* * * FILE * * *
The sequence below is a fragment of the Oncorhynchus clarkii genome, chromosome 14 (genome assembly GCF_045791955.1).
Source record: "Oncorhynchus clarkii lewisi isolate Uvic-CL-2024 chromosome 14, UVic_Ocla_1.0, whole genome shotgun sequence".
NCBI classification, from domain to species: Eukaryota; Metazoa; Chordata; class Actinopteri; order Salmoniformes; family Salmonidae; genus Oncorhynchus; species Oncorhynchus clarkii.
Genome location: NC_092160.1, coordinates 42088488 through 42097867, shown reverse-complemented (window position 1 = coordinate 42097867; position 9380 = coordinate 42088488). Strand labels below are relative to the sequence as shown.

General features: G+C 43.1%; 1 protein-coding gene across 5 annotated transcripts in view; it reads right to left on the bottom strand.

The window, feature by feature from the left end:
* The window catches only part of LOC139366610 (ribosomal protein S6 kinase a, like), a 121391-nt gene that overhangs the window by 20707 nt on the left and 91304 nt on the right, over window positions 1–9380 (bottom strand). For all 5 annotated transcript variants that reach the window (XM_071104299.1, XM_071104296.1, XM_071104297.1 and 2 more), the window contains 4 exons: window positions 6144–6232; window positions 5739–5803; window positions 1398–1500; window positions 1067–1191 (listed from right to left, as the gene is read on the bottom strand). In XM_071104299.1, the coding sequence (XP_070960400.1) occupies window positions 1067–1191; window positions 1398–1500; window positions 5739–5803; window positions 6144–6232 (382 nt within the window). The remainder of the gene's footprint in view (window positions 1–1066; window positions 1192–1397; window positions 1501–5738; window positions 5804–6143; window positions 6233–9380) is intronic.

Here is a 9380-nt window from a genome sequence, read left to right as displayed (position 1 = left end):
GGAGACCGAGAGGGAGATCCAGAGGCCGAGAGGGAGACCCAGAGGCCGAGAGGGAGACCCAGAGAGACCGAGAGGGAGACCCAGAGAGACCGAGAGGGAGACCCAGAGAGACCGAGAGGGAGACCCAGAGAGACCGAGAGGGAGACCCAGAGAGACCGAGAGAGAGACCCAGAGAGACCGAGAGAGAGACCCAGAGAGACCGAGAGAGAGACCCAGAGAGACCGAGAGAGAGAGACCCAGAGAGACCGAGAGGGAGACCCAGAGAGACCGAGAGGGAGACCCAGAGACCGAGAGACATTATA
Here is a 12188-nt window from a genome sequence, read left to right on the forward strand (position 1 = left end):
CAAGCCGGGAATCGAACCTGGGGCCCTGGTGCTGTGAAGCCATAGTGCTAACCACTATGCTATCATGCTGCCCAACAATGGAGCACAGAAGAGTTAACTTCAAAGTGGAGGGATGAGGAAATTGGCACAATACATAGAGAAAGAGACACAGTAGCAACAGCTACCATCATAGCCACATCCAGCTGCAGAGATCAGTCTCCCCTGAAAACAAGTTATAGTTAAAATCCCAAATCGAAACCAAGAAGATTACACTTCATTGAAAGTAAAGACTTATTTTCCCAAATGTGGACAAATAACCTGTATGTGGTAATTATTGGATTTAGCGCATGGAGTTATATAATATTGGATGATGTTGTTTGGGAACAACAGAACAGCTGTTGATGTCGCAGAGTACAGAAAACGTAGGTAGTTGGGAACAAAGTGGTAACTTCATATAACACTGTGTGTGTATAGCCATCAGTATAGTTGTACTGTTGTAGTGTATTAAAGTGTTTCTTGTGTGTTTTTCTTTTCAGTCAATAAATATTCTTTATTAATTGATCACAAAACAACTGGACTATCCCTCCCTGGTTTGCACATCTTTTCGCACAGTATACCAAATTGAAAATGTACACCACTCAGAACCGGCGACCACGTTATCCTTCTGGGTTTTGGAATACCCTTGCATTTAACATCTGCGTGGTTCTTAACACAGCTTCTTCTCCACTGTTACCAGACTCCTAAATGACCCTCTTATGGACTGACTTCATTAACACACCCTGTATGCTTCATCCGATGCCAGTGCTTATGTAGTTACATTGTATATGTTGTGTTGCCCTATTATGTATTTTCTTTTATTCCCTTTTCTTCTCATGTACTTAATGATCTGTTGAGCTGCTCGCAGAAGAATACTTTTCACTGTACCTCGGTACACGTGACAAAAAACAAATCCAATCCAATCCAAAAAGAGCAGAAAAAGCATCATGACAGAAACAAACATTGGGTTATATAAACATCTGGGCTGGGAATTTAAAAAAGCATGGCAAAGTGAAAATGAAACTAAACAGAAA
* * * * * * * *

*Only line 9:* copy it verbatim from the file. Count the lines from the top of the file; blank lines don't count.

GGAGACCGAGAGGGAGATCCAGAGGCCGAGAGGGAGACCCAGAGGCCGAGAGGGAGACCCAGAGAGACCGAGAGGGAGACCCAGAGAGACCGAGAGGGAGACCCAGAGAGACCGAGAGGGAGACCCAGAGAGACCGAGAGGGAGACCCAGAGAGACCGAGAGAGAGACCCAGAGAGACCGAGAGAGAGACCCAGAGAGACCGAGAGAGAGACCCAGAGAGACCGAGAGAGAGAGACCCAGAGAGACCGAGAGGGAGACCCAGAGAGACCGAGAGGGAGACCCAGAGACCGAGAGACATTATA